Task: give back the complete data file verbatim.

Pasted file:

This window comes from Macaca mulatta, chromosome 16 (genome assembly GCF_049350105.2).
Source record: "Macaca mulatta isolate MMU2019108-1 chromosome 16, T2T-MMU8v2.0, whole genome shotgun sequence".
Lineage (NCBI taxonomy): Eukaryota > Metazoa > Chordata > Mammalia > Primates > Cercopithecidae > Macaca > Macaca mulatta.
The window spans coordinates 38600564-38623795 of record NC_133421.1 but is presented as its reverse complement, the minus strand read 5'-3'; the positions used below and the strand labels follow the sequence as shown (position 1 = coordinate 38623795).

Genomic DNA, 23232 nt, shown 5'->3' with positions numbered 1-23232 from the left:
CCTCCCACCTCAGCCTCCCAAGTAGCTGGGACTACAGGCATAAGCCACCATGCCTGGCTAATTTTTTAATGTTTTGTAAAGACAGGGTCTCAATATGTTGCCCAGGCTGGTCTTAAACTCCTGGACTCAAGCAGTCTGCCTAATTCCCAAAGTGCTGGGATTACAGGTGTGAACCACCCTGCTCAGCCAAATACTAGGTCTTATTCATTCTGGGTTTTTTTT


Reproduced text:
This window comes from Macaca mulatta, chromosome 16 (genome assembly GCF_049350105.2).
Source record: "Macaca mulatta isolate MMU2019108-1 chromosome 16, T2T-MMU8v2.0, whole genome shotgun sequence".
Lineage (NCBI taxonomy): Eukaryota > Metazoa > Chordata > Mammalia > Primates > Cercopithecidae > Macaca > Macaca mulatta.
The window spans coordinates 38600564-38623795 of record NC_133421.1 but is presented as its reverse complement, the minus strand read 5'-3'; the positions used below and the strand labels follow the sequence as shown (position 1 = coordinate 38623795).

Genomic DNA, 23232 nt, shown 5'->3' with positions numbered 1-23232 from the left:
CCTCCCACCTCAGCCTCCCAAGTAGCTGGGACTACAGGCATAAGCCACCATGCCTGGCTAATTTTTTAATGTTTTGTAAAGACAGGGTCTCAATATGTTGCCCAGGCTGGTCTTAAACTCCTGGACTCAAGCAGTCTGCCTAATTCCCAAAGTGCTGGGATTACAGGTGTGAACCACCCTGCTCAGCCAAATACTAGGTCTTATTCATTCTGGGTTTTTTTT